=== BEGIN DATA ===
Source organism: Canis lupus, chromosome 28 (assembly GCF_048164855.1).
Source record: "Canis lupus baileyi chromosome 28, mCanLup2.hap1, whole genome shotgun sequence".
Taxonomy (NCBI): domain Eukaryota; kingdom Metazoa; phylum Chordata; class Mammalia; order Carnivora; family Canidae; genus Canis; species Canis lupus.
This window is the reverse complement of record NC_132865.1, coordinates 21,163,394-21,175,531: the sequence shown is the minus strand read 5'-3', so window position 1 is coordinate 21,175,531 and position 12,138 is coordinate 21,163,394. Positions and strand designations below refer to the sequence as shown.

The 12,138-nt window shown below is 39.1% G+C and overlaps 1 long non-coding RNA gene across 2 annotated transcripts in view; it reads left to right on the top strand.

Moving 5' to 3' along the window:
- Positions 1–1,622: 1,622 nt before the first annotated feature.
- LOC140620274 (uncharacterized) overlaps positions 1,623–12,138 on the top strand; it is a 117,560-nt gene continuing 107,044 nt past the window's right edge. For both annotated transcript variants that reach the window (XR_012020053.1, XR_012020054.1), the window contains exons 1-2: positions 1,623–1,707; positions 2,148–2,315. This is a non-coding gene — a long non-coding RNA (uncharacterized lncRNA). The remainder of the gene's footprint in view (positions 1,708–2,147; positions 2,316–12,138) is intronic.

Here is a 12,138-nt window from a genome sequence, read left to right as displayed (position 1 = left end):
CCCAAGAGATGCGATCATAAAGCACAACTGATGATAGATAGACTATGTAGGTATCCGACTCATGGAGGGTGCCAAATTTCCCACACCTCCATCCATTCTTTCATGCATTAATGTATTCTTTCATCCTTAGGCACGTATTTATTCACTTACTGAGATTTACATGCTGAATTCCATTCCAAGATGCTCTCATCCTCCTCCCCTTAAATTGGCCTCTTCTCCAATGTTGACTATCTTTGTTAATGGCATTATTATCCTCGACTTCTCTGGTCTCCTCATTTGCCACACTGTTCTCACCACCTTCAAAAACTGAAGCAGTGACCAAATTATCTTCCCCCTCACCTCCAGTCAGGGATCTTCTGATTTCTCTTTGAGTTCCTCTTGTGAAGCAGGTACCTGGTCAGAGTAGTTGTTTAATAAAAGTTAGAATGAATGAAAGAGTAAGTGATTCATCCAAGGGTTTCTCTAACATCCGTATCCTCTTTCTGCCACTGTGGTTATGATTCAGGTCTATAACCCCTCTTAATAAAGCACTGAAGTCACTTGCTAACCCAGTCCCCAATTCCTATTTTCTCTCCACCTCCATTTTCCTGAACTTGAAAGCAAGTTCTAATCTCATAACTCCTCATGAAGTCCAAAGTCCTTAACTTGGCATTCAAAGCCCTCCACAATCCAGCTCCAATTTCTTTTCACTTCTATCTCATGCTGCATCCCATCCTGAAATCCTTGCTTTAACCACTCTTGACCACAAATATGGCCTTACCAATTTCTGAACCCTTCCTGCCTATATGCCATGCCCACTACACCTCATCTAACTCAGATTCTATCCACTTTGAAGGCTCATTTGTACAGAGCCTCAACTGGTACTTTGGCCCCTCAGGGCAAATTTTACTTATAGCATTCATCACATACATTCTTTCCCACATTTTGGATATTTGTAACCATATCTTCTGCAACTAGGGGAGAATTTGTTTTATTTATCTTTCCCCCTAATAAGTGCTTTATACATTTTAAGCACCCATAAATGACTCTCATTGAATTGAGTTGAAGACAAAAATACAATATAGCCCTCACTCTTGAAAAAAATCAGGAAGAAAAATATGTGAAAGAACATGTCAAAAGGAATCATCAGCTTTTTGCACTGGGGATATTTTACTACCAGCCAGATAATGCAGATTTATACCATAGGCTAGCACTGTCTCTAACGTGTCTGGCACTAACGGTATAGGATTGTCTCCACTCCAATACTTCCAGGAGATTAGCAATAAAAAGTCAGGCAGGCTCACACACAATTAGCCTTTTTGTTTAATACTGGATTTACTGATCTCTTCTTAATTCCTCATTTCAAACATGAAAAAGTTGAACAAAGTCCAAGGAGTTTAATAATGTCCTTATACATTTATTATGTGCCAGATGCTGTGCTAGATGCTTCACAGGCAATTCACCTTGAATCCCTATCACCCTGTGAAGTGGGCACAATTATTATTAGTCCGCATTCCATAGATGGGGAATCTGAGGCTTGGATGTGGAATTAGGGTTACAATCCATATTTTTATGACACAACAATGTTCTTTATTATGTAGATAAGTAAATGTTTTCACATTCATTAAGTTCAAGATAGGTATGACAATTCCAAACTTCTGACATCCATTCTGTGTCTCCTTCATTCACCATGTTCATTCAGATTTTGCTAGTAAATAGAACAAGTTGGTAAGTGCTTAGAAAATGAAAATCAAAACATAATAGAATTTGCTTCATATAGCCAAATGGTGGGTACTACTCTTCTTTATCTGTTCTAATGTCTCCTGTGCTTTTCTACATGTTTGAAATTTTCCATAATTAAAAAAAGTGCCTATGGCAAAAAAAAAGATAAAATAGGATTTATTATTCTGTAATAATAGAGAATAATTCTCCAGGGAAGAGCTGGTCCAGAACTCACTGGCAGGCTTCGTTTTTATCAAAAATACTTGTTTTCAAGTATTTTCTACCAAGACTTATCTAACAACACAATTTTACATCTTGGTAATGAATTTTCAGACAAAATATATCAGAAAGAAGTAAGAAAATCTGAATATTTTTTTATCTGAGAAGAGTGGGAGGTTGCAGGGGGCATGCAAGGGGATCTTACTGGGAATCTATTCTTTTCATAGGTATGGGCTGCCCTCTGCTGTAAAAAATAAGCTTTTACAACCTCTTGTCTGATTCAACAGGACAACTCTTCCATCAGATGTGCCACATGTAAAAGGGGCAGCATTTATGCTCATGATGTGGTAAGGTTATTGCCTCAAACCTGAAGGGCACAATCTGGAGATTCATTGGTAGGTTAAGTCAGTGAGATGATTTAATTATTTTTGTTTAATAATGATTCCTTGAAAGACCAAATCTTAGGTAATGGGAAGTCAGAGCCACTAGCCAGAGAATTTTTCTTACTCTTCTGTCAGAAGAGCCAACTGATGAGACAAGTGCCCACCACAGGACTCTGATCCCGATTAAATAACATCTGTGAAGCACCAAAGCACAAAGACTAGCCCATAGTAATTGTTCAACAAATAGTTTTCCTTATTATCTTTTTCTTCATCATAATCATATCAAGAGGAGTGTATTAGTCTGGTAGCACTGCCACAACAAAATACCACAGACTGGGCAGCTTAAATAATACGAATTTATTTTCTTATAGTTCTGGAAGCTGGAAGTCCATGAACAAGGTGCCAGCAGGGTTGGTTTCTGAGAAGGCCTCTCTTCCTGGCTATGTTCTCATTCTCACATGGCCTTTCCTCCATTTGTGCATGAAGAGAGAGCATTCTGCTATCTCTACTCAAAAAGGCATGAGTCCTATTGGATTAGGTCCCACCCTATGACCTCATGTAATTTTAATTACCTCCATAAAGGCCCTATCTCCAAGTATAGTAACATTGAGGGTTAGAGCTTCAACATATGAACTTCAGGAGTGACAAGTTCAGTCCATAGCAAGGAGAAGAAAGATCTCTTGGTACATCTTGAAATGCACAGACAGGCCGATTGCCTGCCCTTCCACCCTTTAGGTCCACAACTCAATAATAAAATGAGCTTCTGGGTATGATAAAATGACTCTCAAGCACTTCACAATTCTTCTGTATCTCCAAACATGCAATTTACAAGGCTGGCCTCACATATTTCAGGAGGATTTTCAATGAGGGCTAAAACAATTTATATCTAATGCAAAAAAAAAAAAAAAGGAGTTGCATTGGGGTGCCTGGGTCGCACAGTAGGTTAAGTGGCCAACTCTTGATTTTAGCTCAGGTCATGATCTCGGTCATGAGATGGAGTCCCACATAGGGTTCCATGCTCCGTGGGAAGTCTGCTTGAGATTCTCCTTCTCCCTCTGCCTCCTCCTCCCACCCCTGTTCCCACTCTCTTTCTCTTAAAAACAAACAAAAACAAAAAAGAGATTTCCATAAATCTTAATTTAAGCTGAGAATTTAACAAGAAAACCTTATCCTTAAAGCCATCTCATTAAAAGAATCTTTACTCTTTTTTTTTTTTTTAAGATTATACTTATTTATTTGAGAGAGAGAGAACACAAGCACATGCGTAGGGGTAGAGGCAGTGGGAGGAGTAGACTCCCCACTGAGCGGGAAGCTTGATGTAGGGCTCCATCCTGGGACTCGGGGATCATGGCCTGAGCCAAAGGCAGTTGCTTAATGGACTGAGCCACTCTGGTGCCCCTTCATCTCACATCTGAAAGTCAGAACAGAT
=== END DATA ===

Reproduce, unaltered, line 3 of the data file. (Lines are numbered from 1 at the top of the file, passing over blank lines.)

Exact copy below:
Taxonomy (NCBI): domain Eukaryota; kingdom Metazoa; phylum Chordata; class Mammalia; order Carnivora; family Canidae; genus Canis; species Canis lupus.